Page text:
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12 April, 2000

Chip Dunn, Communications Technician

Question 53: Who is Christine Island (one of our best dive sites) named for?

The weather continues to be very stormy today with huge waves. We will not go out diving until it calms down.

Chip Dunn is our station's only Communications (coms) Technician. McMurdo and Pole each have several. It allows them to rotate shifts so there is always someone in the coms room and available for repair. Chip has Sunday and evenings off. The doctor and science technician are on radio monitoring duty in the evenings. There is less night activity here than at the other two stations. Sunday radio duty is rotated among other staff members. This is Chip's third season on the ice. He spent two years at the South Pole and has been here at Palmer for 7 months. In the states, he worked as an electrical engineer for 15 years and then with satellite communications. After he retired, he tried out teaching middle school computer and math classes before coming to Antarctica.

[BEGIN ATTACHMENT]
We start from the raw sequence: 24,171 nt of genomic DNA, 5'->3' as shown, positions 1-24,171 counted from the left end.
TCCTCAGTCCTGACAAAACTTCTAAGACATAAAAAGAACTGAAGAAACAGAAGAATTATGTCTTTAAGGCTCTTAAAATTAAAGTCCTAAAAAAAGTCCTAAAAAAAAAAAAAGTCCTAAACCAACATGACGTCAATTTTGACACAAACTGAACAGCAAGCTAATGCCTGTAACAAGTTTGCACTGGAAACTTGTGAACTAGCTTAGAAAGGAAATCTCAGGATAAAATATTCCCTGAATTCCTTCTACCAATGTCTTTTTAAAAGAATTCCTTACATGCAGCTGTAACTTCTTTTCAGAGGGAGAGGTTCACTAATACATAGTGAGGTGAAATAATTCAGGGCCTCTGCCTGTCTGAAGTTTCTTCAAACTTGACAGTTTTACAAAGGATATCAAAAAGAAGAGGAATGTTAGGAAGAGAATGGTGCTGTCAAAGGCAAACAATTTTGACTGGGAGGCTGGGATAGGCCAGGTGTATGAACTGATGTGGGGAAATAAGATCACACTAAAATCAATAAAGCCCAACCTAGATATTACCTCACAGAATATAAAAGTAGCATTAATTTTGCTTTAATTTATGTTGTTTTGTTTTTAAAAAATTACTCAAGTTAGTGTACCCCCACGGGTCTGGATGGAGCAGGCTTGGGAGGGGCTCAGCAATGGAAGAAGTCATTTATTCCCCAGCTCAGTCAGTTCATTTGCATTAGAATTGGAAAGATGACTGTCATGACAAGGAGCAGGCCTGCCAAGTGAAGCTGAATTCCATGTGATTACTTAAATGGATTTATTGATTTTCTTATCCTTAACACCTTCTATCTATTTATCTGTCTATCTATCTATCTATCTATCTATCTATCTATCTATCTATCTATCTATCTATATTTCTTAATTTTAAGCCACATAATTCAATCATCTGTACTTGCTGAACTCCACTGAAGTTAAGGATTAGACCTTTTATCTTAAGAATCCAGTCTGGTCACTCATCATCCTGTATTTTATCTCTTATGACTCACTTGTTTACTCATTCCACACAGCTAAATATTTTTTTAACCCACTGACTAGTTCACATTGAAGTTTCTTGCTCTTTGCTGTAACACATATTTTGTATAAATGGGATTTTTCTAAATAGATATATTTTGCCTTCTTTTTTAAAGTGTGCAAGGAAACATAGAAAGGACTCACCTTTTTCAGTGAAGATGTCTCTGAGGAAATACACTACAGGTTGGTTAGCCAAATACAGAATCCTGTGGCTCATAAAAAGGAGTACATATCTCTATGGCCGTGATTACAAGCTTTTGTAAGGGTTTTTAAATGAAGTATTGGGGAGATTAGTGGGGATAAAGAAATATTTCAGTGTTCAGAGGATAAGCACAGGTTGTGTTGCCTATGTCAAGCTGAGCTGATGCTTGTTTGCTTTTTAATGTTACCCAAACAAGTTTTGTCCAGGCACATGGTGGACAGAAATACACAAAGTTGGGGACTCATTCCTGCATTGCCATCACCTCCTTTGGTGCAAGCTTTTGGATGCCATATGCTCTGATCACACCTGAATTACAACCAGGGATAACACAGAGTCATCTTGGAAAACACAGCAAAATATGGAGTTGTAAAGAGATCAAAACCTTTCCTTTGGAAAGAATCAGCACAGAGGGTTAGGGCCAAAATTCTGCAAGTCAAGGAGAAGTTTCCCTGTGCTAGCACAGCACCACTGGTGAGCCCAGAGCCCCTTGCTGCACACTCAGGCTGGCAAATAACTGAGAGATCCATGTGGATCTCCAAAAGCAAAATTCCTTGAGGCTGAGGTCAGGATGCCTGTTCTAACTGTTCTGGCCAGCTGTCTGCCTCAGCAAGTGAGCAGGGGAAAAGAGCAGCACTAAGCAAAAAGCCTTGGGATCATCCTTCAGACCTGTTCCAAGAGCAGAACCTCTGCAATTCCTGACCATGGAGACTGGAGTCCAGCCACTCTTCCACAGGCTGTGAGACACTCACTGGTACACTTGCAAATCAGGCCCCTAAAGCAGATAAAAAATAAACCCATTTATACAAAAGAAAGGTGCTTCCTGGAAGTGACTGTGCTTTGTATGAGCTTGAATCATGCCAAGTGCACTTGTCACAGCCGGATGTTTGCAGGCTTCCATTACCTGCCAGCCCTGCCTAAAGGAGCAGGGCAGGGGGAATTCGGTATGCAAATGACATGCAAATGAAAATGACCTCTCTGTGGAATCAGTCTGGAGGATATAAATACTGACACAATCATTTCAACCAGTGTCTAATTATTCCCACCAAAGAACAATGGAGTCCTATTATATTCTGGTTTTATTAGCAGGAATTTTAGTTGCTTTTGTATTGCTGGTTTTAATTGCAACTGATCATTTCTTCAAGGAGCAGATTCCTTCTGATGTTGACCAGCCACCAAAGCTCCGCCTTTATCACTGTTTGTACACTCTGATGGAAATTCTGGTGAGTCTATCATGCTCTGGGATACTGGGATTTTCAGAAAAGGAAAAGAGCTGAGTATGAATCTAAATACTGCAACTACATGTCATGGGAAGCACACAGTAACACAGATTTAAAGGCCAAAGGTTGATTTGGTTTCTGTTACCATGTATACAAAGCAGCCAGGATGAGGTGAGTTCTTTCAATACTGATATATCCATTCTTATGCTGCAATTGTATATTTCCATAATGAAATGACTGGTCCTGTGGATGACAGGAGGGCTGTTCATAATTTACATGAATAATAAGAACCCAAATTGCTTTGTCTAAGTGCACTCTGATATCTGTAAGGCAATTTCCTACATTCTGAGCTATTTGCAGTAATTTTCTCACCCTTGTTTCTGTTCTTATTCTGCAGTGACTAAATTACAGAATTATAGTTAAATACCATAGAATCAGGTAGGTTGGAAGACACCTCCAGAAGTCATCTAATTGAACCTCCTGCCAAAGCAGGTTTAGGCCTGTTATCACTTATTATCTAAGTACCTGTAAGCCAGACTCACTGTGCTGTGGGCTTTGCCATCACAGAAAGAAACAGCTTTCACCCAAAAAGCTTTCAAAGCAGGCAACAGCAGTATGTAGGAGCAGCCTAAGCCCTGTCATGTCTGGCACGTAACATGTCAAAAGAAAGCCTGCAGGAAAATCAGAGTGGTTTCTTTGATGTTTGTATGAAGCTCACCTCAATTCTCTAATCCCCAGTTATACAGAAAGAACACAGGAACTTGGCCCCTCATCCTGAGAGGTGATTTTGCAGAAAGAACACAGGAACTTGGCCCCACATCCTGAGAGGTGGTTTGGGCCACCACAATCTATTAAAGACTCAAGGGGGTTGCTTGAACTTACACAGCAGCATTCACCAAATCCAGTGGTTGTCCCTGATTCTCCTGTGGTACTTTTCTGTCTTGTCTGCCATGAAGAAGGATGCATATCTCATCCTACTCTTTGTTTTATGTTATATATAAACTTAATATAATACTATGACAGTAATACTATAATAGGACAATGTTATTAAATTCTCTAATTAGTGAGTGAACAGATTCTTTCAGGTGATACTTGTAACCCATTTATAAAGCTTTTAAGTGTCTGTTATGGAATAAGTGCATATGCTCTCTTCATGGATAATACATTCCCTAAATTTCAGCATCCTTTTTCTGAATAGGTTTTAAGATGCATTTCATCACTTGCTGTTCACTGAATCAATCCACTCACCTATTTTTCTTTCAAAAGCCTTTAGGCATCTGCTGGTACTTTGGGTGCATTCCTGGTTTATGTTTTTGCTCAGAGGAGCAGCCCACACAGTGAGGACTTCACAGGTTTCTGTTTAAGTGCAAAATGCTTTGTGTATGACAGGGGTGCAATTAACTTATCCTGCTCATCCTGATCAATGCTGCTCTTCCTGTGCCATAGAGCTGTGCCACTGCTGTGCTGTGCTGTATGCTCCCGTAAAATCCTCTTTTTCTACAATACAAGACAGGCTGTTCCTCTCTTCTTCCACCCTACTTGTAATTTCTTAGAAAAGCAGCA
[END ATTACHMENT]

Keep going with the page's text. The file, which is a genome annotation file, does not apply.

Chip likes the sense of exploration and adventure, travel opportunities and chance to go somewhere very different that comes with working in Antarctica. History is intriguing to Chip, and the idea of following the Antarctic explorers is inviting. Living here, he gets a taste of the adventure without the suffering that they went through. He feels that it is the closest you can get to the experience of being an astronaut on earth. He used to work with the space shuttles at Boeing and had the chance to get in the program for payload specialists. Chip passed on the experience because of the 4-5 years of training in Austin for only a possibility of going into space.